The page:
A new draft German law would fine social media firms up to €50 million if they fail to remove hate speech, jumping ahead of EU plans. The European Commission is still weighing up whether it will propose rules to crack down on online hate speech.
German Justice Minister Heiko Maas (SPD) has lost his patience with big tech firms. He had been speaking out against their slow response to online hate speech for months. In an effort to defuse growing tensions, Facebook hired extra staff in Germany last year just to deal with social media users’ complaints more quickly.
Maas proposed a new law today (14 March) that would require social media platforms remove “obviously” illegal hate speech within 24 hours and less obvious illegal speech within seven days. If they don’t comply with the rules, companies face fines of up to €50 million. Individual people working at social media firms face penalties of up to €5 million.
The draft bill still needs to be approved by the German government and Bundestag. Maas told reporters today he thinks it can pass before the German elections on 24 September.
The European Commission has been wary of introducing a new law to deal with hate speech. Instead, EU Justice Commissioner Vera Jourova has gone for a softer approach and signed a voluntary agreement with Google, Youtube, Facebook, Twitter and Microsoft last May asking the companies to remove posts within 24 hours.
But she will announce in May whether the Commission might get tougher.
“The example of Germany today shows that the patience of the European lawmakers is not unlimited,” Commission spokesman Christian Wigand said today.
The May review of tech companies’ actions against hate speech “will be an important impetus for further discussion and an important moment to decide on the way forward,” he said.
Maas acknowledged today that the distinction between “obvious” and less obvious hate speech will “unfortunately likely preoccupy courts”. But he said “there is no other option.”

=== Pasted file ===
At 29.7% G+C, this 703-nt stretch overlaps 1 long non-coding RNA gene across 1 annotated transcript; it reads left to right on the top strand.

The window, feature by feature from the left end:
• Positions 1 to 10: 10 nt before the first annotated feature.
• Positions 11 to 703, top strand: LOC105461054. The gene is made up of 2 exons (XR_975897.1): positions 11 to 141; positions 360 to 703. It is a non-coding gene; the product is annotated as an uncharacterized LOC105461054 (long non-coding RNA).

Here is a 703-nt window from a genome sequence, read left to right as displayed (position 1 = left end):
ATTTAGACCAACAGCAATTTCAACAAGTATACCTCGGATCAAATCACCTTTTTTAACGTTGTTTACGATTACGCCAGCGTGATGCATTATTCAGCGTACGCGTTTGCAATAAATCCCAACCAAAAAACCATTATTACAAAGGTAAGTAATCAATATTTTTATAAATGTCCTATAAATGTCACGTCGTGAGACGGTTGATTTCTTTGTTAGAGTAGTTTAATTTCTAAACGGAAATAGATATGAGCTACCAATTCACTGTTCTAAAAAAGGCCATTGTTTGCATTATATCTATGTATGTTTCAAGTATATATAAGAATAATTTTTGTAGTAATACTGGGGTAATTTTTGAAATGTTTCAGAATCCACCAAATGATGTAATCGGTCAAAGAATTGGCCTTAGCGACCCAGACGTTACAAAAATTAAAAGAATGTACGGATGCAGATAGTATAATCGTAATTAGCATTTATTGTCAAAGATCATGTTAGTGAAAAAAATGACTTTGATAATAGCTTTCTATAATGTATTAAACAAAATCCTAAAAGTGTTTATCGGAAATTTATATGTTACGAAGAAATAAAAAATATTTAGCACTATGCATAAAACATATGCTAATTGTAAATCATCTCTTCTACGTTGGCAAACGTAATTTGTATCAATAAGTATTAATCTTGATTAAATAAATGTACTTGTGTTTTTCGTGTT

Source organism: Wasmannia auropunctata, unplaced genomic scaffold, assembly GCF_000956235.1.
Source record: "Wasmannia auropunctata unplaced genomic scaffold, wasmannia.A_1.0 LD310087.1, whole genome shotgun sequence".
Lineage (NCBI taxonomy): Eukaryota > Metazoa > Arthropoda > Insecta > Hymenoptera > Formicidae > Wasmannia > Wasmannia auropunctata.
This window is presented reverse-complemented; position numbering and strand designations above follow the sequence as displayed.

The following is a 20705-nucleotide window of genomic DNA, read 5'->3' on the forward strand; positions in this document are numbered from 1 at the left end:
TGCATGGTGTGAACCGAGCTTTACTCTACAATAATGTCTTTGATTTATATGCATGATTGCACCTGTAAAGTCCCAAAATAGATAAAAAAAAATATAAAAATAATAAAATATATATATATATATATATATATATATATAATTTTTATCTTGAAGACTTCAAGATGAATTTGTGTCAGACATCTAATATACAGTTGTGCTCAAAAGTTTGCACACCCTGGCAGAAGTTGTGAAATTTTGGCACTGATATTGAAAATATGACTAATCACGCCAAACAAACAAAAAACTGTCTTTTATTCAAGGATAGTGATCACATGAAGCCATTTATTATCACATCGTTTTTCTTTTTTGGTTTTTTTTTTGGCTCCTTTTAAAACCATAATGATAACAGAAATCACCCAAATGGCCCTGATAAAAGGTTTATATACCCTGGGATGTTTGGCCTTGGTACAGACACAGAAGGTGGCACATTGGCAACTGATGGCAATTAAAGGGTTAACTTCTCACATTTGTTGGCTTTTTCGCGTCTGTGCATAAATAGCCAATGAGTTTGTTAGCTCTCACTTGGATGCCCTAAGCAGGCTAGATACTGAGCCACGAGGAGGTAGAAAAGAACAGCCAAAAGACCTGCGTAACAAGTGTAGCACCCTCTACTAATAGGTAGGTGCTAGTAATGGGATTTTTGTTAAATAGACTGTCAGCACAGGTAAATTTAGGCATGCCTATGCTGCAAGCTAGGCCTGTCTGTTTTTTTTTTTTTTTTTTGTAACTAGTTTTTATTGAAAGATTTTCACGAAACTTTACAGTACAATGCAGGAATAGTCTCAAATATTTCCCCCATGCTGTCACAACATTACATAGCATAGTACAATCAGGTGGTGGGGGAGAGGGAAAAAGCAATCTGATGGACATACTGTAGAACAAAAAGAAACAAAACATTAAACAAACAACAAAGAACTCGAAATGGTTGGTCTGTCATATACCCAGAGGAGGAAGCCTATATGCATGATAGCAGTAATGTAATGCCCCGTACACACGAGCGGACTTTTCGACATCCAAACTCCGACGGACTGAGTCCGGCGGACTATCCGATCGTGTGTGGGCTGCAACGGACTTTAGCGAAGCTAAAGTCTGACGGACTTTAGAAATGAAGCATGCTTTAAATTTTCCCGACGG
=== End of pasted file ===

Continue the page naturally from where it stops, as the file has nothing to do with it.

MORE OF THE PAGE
Social media posts that make violent comments like “Put all Jews in concentration camps” would be a clear example of hate speech that companies will be required to take down within 24 hours, Maas said.
Germany has pressured the European Commission to create EU-wide rules that would require social media companies to remove any posts or content under specific terms if they contain hate speech.
Brigitte Zypries, Germany’s economy minister, wrote to EU Digital Commissioner Andrus Ansip last month asking him to come out with a proposal that would clarify what content companies must remove across the entire EU.
In her letter, Zypries criticised the Commission’s voluntary agreement with social media firms, calling it a “privatisation of justice.”
The Commission might still present some legal change on hate speech. One official told euractiv.com the executive is considering Zypries’ request for common rules.
Separately from Jourova’s review, the executive will announce in May whether there could be a legal overhaul of rules affecting online platforms, including tech giants like Google, Facebook and Twitter.
The Commission has vowed not to introduce changes to the EU e-commerce directive, a 17-year-old law that regulates whether tech companies are liable for illegal content. But one official said Ansip might introduce new binding standards detailing what kind of illegal content companies must take down and when.
“On the internet it’s never ideal to have different national rules. It’s very useful that we have EU-wide laws also for companies and obviously for citizens,” one Commission official said.
In a meeting today in Strasbourg, Ansip and six other EU Commissioners agreed the Commission should consider new measures outlining what illegal content internet companies must remove.
Other EU countries are eager to see a legal change as well, officials said.
Maas said justice ministers from other EU countries have asked him for details on how the law works out after it is passed. He told reporters he could not yet say “how far we’ll go with this topic”.
A spokesman for Twitter, which Maas said has only removed 1% of hate speech on the platform in Germany, declined to comment on the draft bill.
Maas praised Youtube in his remarks today for removing 90% of hate speech flagged by users, according to research from the Justice Ministry. A Google spokesman said that data confirms “YouTube’s removal processes are fast and effective. We will continue to improve our systems to ensure that illegal hate speech is dealt with quickly”.
Facebook removed 39% of hate speech reported by users, according to the ministry data. A spokeswoman for Facebook had not yet responded to a request for comment by the time this article was published.